Emotion Dynamics in Older Age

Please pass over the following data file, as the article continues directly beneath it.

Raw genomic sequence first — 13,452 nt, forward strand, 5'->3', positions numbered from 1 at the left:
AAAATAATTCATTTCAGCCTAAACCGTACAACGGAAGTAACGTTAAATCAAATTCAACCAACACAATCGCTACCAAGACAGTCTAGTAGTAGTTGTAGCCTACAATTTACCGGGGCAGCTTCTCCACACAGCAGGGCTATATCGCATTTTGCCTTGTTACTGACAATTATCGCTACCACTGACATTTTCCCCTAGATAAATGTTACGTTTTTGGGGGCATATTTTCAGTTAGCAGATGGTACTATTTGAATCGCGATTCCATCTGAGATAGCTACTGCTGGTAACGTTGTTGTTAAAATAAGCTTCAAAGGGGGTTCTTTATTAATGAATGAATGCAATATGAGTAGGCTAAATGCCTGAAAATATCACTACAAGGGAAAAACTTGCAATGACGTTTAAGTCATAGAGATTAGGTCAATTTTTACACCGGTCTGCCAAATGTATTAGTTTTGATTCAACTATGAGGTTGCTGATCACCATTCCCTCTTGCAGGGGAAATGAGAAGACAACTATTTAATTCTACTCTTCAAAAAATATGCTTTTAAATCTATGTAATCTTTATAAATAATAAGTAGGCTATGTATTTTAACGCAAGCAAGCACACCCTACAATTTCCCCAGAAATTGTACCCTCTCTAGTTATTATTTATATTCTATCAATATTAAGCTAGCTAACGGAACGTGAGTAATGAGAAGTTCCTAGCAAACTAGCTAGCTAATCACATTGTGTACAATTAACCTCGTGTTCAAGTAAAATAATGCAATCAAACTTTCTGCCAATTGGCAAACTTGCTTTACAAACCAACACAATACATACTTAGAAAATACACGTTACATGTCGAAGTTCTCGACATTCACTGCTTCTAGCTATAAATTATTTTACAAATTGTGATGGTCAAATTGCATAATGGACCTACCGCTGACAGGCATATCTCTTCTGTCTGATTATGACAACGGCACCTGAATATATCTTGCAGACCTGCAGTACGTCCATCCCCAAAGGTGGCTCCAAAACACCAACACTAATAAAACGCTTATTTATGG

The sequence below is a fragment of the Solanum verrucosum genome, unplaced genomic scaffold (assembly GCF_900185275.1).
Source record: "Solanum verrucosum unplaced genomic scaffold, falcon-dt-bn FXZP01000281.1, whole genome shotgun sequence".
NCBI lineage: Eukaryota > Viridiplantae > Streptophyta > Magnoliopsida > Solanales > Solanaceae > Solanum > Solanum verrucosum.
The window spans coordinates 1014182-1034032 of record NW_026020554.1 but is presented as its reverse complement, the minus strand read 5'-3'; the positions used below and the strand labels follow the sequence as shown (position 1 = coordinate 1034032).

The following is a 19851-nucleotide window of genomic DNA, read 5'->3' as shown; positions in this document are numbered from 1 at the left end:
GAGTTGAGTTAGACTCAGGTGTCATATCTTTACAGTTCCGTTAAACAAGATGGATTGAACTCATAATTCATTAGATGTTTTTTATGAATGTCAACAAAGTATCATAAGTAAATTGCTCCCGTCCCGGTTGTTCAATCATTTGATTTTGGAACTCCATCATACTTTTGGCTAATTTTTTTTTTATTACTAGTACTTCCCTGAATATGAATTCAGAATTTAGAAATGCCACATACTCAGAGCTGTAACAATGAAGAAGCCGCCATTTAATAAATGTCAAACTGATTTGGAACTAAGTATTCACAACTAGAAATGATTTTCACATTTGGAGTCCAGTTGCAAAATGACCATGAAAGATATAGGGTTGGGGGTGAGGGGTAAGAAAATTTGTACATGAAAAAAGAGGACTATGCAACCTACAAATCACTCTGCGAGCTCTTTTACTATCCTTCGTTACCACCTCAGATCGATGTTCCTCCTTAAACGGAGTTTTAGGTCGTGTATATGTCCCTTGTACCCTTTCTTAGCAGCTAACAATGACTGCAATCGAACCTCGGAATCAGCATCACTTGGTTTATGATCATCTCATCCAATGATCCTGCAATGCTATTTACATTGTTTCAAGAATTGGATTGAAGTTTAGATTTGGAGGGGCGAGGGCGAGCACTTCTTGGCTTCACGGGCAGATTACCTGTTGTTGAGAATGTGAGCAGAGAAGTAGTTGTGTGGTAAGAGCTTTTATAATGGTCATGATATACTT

Even though many theoretical assumptions about emotional functioning in later life are about emotional processes and emotion regulation, true process-focused research in the emotional aging domain is still scarce. Evidence from intensive microlongitudinal studies spanning both real and diurnal time scales, linked with long-term repeated assessments spanning months and years, is starting to shed light on emotion dynamics in older age, including its antecedents, correlates, and consequences across different time scales. In the first half of this chapter, we review (1) research approaches to intraindividual emotion dynamics and their relevance for an understanding of emotion regulation and (2) the meaning and functional implications of such dynamics with regard to emotion regulation and overall psychological adaptation. In the second half of this chapter, we (3) discuss how the integration of short-term dynamics and long-term development can benefit current theory and research on emotional aging including emotion regulation in later life. As part of the review and discussion, we indicate how the broader literature on emotional aging can be better integrated with theories and concepts of intraindividual emotion dynamics and their implication for emotion regulation by using appropriate methodological approaches both in terms of design and analysis.